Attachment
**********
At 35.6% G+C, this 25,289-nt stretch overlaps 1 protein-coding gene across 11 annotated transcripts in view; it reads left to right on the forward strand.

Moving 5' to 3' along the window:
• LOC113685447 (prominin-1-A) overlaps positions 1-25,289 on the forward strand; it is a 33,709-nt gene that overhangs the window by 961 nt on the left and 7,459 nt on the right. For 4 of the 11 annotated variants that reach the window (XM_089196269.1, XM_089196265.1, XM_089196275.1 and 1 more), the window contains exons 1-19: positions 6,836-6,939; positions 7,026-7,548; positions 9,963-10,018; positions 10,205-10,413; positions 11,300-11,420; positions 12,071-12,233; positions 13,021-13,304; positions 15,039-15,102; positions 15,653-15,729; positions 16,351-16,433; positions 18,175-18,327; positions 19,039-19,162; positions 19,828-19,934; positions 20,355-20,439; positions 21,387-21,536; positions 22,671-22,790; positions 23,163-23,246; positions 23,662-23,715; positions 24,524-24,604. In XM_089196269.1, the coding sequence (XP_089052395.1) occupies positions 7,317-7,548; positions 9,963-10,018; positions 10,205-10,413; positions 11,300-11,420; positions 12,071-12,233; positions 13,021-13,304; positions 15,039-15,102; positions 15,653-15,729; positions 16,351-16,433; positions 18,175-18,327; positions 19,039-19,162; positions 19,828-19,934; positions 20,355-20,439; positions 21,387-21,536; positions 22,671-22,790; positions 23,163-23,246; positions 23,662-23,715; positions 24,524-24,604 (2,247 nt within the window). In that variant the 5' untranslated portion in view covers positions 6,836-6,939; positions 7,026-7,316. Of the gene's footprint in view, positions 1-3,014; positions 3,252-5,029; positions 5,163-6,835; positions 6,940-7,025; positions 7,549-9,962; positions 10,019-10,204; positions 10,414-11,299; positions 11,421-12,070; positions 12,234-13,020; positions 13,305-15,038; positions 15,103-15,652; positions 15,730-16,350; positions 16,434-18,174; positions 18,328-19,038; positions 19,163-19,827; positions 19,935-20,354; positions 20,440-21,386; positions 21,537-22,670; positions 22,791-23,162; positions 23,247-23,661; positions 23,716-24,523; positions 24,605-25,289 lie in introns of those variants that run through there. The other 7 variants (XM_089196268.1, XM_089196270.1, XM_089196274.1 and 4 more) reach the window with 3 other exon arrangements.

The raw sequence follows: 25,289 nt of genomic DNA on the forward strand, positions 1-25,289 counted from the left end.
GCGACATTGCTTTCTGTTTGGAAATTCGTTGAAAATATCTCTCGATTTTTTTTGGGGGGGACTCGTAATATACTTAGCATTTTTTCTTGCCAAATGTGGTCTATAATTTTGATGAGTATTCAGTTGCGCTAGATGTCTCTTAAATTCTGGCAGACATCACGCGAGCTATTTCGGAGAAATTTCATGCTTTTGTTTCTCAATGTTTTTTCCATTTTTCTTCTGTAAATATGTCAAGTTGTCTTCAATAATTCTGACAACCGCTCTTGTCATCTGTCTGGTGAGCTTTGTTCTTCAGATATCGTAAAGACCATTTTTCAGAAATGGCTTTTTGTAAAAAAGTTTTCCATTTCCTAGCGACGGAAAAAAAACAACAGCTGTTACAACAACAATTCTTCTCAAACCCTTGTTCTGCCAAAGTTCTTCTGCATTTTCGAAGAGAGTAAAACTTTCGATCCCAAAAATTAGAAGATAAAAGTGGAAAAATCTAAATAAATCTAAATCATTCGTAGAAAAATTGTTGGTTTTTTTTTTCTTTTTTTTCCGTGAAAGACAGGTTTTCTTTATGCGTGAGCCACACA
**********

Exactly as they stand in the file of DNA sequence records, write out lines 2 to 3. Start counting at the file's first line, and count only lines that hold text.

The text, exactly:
Moving 5' to 3' along the window:
• LOC113685447 (prominin-1-A) overlaps positions 1-25,289 on the forward strand; it is a 33,709-nt gene that overhangs the window by 961 nt on the left and 7,459 nt on the right. For 4 of the 11 annotated variants that reach the window (XM_089196269.1, XM_089196265.1, XM_089196275.1 and 1 more), the window contains exons 1-19: positions 6,836-6,939; positions 7,026-7,548; positions 9,963-10,018; positions 10,205-10,413; positions 11,300-11,420; positions 12,071-12,233; positions 13,021-13,304; positions 15,039-15,102; positions 15,653-15,729; positions 16,351-16,433; positions 18,175-18,327; positions 19,039-19,162; positions 19,828-19,934; positions 20,355-20,439; positions 21,387-21,536; positions 22,671-22,790; positions 23,163-23,246; positions 23,662-23,715; positions 24,524-24,604. In XM_089196269.1, the coding sequence (XP_089052395.1) occupies positions 7,317-7,548; positions 9,963-10,018; positions 10,205-10,413; positions 11,300-11,420; positions 12,071-12,233; positions 13,021-13,304; positions 15,039-15,102; positions 15,653-15,729; positions 16,351-16,433; positions 18,175-18,327; positions 19,039-19,162; positions 19,828-19,934; positions 20,355-20,439; positions 21,387-21,536; positions 22,671-22,790; positions 23,163-23,246; positions 23,662-23,715; positions 24,524-24,604 (2,247 nt within the window). In that variant the 5' untranslated portion in view covers positions 6,836-6,939; positions 7,026-7,316. Of the gene's footprint in view, positions 1-3,014; positions 3,252-5,029; positions 5,163-6,835; positions 6,940-7,025; positions 7,549-9,962; positions 10,019-10,204; positions 10,414-11,299; positions 11,421-12,070; positions 12,234-13,020; positions 13,305-15,038; positions 15,103-15,652; positions 15,730-16,350; positions 16,434-18,174; positions 18,328-19,038; positions 19,163-19,827; positions 19,935-20,354; positions 20,440-21,386; positions 21,537-22,670; positions 22,791-23,162; positions 23,247-23,661; positions 23,716-24,523; positions 24,605-25,289 lie in introns of those variants that run through there. The other 7 variants (XM_089196268.1, XM_089196270.1, XM_089196274.1 and 4 more) reach the window with 3 other exon arrangements.